I park my car in an alley that is, unfortunately, often full of random debris. Recently, I found a large nail stuck through the thickest part of my tire tread (the tires are only a few months old and not thin at all–I had to replace them when I ran over other random debris previously…), causing it to deflate.
I repaired the puncture with Fix-a-flat (spare tire in a can), which sprays gook into your tire through the air nozzle and, one hopes, spreads evenly over the inner surface of the tire, solidifies, and seals the leak.
It worked OK, but the punishing roads in NYC soon popped the new seal. I found it flat one morning, and added another can of the gook so that I could get it to a garage for a professional patch job (I didn’t put on the spare b/c I didn’t have a free hour).
The guy repaired it, I presume, b/c it hasn’t deflated since. But now I have a new problem–the car shakes like hell once it gets above 55mph.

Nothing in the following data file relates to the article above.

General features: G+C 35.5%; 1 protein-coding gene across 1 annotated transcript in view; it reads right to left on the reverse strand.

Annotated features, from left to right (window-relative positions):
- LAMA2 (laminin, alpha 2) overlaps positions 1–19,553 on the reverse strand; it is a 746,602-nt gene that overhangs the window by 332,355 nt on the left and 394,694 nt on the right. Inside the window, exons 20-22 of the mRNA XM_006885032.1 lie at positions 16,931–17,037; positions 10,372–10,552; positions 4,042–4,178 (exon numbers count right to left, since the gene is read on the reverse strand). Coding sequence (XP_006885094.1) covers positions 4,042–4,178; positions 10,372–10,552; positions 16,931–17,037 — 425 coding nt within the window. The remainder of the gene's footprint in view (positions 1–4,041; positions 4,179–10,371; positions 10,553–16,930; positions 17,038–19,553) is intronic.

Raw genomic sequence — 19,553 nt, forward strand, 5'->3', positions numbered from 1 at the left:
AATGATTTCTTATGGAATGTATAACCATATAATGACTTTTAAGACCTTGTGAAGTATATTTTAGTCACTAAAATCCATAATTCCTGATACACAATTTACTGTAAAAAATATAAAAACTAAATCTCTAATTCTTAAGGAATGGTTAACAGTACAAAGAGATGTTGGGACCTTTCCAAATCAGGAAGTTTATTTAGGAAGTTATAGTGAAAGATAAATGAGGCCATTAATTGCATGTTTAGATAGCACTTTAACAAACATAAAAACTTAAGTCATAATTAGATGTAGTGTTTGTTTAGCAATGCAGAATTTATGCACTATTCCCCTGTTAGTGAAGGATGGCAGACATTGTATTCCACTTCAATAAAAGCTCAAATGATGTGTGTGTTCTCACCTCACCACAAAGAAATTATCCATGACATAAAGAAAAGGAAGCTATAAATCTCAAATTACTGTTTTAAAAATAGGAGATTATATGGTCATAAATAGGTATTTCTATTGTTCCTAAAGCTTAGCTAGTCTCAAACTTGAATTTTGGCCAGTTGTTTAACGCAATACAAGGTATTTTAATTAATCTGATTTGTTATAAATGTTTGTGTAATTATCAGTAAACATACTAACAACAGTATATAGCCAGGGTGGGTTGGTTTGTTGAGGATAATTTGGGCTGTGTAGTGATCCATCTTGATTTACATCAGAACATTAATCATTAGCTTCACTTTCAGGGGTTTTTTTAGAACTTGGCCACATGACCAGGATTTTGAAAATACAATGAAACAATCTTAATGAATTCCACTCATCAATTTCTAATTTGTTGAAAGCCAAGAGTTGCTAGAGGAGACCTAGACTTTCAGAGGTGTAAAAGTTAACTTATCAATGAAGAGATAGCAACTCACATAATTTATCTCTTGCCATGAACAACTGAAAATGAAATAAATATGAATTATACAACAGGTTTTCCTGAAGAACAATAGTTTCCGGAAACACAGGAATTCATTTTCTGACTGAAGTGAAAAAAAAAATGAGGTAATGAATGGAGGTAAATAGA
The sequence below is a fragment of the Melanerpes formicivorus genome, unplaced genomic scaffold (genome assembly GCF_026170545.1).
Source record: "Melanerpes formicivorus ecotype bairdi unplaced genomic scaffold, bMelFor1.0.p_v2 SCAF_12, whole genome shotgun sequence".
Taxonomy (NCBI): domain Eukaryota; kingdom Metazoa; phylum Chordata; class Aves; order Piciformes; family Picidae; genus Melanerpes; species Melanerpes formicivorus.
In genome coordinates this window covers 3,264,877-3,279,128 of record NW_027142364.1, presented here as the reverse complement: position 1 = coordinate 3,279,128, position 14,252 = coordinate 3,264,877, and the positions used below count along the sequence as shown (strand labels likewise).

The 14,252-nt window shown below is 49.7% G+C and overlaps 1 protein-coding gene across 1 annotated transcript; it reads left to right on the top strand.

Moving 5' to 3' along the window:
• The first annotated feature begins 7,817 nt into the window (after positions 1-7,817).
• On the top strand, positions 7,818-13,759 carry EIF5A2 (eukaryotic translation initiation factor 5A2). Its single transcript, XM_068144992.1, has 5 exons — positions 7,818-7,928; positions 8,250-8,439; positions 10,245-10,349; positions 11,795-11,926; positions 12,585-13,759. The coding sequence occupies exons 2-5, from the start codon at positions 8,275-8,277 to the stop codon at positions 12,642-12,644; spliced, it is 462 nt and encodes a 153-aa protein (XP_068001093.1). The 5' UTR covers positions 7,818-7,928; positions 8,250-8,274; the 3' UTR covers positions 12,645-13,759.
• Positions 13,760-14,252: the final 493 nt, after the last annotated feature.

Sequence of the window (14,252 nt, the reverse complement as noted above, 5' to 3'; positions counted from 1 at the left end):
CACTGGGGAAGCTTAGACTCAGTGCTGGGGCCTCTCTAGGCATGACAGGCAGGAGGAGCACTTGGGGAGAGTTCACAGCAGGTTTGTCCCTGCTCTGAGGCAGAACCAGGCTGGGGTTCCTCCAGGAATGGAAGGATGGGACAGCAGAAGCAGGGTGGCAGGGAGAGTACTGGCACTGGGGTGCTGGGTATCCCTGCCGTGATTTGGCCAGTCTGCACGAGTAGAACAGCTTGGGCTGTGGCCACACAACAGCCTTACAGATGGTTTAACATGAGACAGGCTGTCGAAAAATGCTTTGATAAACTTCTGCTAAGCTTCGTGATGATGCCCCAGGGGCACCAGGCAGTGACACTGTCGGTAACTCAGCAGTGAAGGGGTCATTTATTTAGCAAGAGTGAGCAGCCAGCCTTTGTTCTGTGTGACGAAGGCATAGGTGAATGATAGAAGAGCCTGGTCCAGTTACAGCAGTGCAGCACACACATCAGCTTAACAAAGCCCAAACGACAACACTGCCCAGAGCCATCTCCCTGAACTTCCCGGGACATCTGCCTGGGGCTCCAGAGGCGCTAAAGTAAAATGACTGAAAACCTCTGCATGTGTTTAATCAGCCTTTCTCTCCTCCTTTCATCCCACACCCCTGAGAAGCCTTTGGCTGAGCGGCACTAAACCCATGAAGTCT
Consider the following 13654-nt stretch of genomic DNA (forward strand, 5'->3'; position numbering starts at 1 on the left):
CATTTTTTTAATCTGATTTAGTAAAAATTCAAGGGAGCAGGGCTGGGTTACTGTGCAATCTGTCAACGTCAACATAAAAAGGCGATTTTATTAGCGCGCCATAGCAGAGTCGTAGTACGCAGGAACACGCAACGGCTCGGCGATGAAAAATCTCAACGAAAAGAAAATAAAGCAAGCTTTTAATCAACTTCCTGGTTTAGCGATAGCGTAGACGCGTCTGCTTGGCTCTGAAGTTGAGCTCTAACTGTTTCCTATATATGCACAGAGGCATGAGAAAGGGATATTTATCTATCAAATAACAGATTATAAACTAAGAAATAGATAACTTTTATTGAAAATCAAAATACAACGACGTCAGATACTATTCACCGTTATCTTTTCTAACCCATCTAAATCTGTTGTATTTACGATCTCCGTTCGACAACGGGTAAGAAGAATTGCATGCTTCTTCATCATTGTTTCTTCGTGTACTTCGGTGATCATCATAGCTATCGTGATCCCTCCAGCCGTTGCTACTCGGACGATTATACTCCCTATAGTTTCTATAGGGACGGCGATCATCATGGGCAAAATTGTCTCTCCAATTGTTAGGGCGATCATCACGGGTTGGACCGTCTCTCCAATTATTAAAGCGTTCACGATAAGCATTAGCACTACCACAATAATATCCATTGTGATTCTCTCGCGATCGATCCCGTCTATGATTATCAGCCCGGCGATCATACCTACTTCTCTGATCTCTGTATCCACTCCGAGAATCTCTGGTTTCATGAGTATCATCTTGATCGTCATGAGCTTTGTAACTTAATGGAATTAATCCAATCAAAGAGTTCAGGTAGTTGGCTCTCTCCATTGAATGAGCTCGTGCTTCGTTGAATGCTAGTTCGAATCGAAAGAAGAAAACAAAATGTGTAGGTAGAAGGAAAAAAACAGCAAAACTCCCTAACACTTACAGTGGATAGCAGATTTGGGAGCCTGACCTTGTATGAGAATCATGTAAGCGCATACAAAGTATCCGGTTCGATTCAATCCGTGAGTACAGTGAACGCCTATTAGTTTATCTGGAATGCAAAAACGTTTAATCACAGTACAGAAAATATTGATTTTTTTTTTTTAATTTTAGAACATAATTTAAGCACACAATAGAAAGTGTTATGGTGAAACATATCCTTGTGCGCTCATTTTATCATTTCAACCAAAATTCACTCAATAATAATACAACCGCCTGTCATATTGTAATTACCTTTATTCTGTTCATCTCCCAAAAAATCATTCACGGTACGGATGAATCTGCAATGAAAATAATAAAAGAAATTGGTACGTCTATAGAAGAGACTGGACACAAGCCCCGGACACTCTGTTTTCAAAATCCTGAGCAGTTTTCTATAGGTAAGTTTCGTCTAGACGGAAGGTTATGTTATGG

My father-in-law (a former amateur race car driver/mechanic) took a ride with me and said that it felt like the rear wheels were unbalanced. So I took it in to a Pep Boys (the only garage open on a Sunday) and they said that they couldn’t balance the wheel b/c there was liquid inside the tire–the fix-a-flat goop, which never congealed. They said they couldn’t remove the liquid, b/c the puncture might then not be sealed. I was too tired to argue or think clearly, so I left.
Back to my father-in-law, who says that a mechanic should be able to simply remove the tire, scrape the goop out, and (since it’s been patched) it should be good as new.
Is this true? Is this possible? How the hell are car tires constructed, anyway? I’ve never had one open, but I had always presumed that they just had a separate innertube like a bicycle. Can’t they replace the tube? My father-in-law thinks not–that tires nowadays have an integrated tube of some sort. I don’t get it. Can anyone explain to me (or point me to a Web site w/ diagrams, etc.) how a tire is built, and what would be involved in fixing my problem?